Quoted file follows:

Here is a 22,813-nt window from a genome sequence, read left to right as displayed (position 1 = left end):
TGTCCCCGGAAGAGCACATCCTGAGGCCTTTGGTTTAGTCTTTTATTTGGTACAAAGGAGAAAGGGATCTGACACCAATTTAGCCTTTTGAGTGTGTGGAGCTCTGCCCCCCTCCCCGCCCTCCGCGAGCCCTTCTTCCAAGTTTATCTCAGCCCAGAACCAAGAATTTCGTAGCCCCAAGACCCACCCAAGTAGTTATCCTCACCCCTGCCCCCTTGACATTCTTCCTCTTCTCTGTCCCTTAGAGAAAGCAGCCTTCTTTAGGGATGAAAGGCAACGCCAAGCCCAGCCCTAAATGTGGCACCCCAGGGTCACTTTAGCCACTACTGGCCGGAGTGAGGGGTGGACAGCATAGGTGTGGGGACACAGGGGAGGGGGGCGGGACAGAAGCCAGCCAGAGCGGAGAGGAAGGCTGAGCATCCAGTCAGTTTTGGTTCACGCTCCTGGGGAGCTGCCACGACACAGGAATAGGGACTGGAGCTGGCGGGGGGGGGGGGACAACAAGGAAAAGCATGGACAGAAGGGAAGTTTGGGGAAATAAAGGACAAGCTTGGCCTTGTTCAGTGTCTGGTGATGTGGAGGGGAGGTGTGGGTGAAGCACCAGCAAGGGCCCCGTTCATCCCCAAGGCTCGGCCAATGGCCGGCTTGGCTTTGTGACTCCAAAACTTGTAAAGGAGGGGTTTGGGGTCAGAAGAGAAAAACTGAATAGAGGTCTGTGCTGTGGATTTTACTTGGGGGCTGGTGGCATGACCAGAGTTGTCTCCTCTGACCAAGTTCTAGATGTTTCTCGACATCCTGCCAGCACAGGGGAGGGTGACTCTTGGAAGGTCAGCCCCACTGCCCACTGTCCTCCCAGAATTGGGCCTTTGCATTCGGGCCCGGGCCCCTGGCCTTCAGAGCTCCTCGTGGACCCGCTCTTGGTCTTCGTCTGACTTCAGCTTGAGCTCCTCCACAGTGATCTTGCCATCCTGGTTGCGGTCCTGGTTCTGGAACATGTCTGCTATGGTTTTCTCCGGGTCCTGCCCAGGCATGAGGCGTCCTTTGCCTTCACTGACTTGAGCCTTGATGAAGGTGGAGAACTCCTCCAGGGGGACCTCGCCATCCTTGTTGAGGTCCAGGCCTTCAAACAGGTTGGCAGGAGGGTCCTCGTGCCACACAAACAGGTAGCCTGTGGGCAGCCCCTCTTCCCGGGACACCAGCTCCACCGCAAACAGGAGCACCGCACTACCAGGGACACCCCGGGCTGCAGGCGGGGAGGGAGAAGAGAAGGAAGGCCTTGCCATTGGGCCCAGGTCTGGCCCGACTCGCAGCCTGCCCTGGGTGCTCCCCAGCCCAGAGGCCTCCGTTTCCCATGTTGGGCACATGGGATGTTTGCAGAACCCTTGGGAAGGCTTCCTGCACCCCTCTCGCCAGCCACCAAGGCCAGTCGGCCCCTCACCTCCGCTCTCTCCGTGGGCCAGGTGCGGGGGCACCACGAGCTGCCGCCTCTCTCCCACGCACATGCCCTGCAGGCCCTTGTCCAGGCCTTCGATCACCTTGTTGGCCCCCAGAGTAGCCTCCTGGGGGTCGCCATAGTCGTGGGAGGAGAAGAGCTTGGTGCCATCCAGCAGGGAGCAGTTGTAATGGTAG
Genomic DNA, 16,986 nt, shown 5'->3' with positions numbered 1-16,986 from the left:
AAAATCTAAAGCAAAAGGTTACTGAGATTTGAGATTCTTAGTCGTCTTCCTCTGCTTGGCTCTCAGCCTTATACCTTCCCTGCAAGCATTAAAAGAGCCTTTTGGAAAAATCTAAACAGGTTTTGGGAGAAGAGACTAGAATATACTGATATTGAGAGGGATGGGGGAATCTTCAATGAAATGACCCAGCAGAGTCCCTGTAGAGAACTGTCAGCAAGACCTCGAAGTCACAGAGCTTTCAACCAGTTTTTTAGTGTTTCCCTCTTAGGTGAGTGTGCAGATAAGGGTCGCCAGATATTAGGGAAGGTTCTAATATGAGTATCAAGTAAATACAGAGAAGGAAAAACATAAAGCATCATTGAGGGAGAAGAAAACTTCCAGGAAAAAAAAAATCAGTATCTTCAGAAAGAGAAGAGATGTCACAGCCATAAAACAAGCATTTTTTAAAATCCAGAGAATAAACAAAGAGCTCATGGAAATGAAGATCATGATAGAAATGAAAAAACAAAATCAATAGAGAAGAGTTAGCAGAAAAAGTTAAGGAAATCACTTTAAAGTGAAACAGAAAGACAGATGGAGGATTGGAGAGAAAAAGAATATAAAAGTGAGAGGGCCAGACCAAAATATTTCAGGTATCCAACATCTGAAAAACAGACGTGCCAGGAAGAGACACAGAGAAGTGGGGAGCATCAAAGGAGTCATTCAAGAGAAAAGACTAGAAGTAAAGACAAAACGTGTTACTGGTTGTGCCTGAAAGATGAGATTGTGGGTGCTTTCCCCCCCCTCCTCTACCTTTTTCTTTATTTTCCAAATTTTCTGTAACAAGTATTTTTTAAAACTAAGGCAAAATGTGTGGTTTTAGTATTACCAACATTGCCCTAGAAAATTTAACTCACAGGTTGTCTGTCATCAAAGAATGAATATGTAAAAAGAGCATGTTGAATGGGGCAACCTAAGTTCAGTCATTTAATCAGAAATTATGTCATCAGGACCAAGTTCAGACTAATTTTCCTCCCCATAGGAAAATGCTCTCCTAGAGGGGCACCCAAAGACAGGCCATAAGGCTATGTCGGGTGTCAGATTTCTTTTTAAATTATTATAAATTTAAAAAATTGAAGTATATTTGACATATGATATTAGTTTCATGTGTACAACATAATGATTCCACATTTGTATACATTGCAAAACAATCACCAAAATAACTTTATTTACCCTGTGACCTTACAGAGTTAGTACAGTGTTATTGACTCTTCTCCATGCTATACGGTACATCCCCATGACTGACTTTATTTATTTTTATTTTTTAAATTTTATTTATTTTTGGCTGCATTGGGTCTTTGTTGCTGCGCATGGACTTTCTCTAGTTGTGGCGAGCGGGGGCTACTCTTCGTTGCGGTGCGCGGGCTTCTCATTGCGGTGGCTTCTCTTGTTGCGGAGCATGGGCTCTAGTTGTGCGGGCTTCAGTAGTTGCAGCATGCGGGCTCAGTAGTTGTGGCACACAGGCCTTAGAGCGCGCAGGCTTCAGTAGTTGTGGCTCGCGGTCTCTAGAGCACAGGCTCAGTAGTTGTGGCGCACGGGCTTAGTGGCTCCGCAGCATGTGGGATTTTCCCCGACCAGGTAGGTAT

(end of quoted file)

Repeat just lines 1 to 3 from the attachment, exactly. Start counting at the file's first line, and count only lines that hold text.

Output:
Here is a 22,813-nt window from a genome sequence, read left to right as displayed (position 1 = left end):
TGTCCCCGGAAGAGCACATCCTGAGGCCTTTGGTTTAGTCTTTTATTTGGTACAAAGGAGAAAGGGATCTGACACCAATTTAGCCTTTTGAGTGTGTGGAGCTCTGCCCCCCTCCCCGCCCTCCGCGAGCCCTTCTTCCAAGTTTATCTCAGCCCAGAACCAAGAATTTCGTAGCCCCAAGACCCACCCAAGTAGTTATCCTCACCCCTGCCCCCTTGACATTCTTCCTCTTCTCTGTCCCTTAGAGAAAGCAGCCTTCTTTAGGGATGAAAGGCAACGCCAAGCCCAGCCCTAAATGTGGCACCCCAGGGTCACTTTAGCCACTACTGGCCGGAGTGAGGGGTGGACAGCATAGGTGTGGGGACACAGGGGAGGGGGGCGGGACAGAAGCCAGCCAGAGCGGAGAGGAAGGCTGAGCATCCAGTCAGTTTTGGTTCACGCTCCTGGGGAGCTGCCACGACACAGGAATAGGGACTGGAGCTGGCGGGGGGGGGGGGACAACAAGGAAAAGCATGGACAGAAGGGAAGTTTGGGGAAATAAAGGACAAGCTTGGCCTTGTTCAGTGTCTGGTGATGTGGAGGGGAGGTGTGGGTGAAGCACCAGCAAGGGCCCCGTTCATCCCCAAGGCTCGGCCAATGGCCGGCTTGGCTTTGTGACTCCAAAACTTGTAAAGGAGGGGTTTGGGGTCAGAAGAGAAAAACTGAATAGAGGTCTGTGCTGTGGATTTTACTTGGGGGCTGGTGGCATGACCAGAGTTGTCTCCTCTGACCAAGTTCTAGATGTTTCTCGACATCCTGCCAGCACAGGGGAGGGTGACTCTTGGAAGGTCAGCCCCACTGCCCACTGTCCTCCCAGAATTGGGCCTTTGCATTCGGGCCCGGGCCCCTGGCCTTCAGAGCTCCTCGTGGACCCGCTCTTGGTCTTCGTCTGACTTCAGCTTGAGCTCCTCCACAGTGATCTTGCCATCCTGGTTGCGGTCCTGGTTCTGGAACATGTCTGCTATGGTTTTCTCCGGGTCCTGCCCAGGCATGAGGCGTCCTTTGCCTTCACTGACTTGAGCCTTGATGAAGGTGGAGAACTCCTCCAGGGGGACCTCGCCATCCTTGTTGAGGTCCAGGCCTTCAAACAGGTTGGCAGGAGGGTCCTCGTGCCACACAAACAGGTAGCCTGTGGGCAGCCCCTCTTCCCGGGACACCAGCTCCACCGCAAACAGGAGCACCGCACTACCAGGGACACCCCGGGCTGCAGGCGGGGAGGGAGAAGAGAAGGAAGGCCTTGCCATTGGGCCCAGGTCTGGCCCGACTCGCAGCCTGCCCTGGGTGCTCCCCAGCCCAGAGGCCTCCGTTTCCCATGTTGGGCACATGGGATGTTTGCAGAACCCTTGGGAAGGCTTCCTGCACCCCTCTCGCCAGCCACCAAGGCCAGTCGGCCCCTCACCTCCGCTCTCTCCGTGGGCCAGGTGCGGGGGCACCACGAGCTGCCGCCTCTCTCCCACGCACATGCCCTGCAGGCCCTTGTCCAGGCCTTCGATCACCTTGTTGGCCCCCAGAGTAGCCTCCTGGGGGTCGCCATAGTCGTGGGAGGAGAAGAGCTTGGTGCCATCCAGCAGGGAGCAGTTGTAATGGTAG
Genomic DNA, 16,986 nt, shown 5'->3' with positions numbered 1-16,986 from the left: